• design and implement a sedimentation control system which is likely, by definition, to fail on average once every five years. This regular failure will severely impact the Noosa River system catchment, without legal recourse under the EPA approval;
  • strip the overburden off millions of tonnes of rock, over several months, before even basic facilities such as a toilet or site office were in place;
  • begin to remove a significant 30 metre high natural land buffer between the quarry pit shell and the headwaters of the Noosa River system, without approval;
  • conduct blasting without notifying relevant authorities, without basic safety measures in place, and without a working knowledge of the Mining and Quarrying Safety and Health Act 1999 ;
  • propose to extract millions of tonnes of rock using up to 4 mobile crushing and screening plants in tandem, likely to cause significant noise and dust nuisance;
  • expect council and ratepayers to fund, build and maintain up to 1.5 kilometres of access road to the quarry for constant heavy vehicle use. It is a clear condition of the approval that the operator must maintain this road.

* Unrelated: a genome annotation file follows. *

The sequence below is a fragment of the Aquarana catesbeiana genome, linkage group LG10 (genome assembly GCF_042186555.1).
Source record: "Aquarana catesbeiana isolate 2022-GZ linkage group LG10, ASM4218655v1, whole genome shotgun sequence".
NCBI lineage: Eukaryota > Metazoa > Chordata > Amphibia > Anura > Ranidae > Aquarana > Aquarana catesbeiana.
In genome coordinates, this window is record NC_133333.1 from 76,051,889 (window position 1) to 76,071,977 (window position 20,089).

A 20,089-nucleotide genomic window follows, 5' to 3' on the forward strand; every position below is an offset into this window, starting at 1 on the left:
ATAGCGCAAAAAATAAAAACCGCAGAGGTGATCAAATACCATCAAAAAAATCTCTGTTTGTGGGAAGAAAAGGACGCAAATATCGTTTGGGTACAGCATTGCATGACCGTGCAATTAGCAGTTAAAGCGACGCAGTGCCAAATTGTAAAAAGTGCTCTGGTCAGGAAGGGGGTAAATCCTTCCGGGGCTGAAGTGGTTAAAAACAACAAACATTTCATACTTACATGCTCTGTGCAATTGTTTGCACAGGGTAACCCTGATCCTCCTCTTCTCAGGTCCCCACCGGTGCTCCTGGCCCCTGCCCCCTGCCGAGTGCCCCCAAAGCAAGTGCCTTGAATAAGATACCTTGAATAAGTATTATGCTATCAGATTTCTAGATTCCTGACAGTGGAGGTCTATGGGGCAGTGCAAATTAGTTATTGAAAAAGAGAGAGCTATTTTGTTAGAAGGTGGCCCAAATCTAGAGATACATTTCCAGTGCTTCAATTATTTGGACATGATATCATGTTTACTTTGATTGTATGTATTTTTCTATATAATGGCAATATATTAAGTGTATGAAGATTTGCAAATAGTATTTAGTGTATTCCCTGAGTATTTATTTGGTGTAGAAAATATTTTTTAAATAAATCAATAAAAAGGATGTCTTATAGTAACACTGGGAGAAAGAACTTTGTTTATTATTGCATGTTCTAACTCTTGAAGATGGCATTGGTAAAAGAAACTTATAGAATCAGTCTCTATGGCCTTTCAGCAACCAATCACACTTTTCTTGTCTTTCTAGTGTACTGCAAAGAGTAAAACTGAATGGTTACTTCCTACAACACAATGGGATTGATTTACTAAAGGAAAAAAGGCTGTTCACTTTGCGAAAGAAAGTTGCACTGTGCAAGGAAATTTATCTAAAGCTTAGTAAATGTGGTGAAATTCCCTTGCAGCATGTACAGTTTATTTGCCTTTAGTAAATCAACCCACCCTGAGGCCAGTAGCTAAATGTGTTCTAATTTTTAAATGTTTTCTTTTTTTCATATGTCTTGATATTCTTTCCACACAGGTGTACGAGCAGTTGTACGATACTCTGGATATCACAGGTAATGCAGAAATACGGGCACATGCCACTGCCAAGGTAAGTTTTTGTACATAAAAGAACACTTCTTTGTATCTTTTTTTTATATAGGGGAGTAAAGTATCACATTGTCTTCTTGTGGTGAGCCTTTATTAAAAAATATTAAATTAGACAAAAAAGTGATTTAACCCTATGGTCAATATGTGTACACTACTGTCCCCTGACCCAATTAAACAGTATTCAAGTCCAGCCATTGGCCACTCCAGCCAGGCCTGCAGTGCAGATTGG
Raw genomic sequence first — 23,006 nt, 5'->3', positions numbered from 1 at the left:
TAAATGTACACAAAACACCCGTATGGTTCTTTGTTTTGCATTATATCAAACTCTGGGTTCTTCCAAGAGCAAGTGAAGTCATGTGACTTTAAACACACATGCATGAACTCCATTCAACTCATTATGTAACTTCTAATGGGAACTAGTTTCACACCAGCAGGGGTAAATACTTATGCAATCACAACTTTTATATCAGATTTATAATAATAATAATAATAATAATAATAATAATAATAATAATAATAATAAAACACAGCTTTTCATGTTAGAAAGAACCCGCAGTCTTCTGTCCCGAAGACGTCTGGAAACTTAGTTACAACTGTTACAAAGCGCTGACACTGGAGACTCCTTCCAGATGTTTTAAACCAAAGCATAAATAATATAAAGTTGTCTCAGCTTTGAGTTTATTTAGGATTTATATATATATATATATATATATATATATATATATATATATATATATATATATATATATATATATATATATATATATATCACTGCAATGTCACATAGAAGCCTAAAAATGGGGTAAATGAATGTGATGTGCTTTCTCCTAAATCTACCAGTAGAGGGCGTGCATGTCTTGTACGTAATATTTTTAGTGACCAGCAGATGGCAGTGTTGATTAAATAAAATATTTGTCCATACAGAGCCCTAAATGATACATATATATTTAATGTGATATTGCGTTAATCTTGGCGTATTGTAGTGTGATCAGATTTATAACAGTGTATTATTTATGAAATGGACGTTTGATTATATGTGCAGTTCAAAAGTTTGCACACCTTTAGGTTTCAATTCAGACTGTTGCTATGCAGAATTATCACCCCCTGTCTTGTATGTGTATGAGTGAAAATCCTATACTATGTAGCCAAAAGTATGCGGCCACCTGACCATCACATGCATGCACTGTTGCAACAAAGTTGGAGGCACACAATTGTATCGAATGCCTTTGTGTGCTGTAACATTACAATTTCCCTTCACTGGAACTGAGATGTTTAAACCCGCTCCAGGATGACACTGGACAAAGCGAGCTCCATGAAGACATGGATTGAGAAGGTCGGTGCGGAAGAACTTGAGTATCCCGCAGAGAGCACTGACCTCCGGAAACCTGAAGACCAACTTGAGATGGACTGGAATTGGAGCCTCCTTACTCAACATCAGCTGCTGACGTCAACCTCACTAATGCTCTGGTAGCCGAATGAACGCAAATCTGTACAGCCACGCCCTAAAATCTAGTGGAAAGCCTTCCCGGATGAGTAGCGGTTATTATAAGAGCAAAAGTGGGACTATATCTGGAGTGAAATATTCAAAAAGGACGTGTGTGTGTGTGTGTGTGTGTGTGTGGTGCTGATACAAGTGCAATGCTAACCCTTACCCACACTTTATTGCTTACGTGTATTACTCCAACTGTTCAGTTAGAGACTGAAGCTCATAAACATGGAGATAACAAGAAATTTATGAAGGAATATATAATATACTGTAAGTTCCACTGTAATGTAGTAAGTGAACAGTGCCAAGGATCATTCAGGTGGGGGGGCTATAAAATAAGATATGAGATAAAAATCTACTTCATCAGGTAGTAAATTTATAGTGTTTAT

• begin extraction well outside the approved extraction area in breach of the approved Quarry Management Plan;
  • build and use a sediment dam on an adjoining allotment which has no approval for extractive industry;
  • operate for over 3 years with no motor vehicle workshop or contaminant containment system for servicing machinery;
  • operate for over 3 years with no machinery wash-down facility, despite machinery having been used for excavating, loading and transporting over 1000 tonnes of arsenic-contaminated soil;
  • operate for over 3 years without connection to the electricity grid. Plans to use diesel powered generators well into the future are totally unacceptable;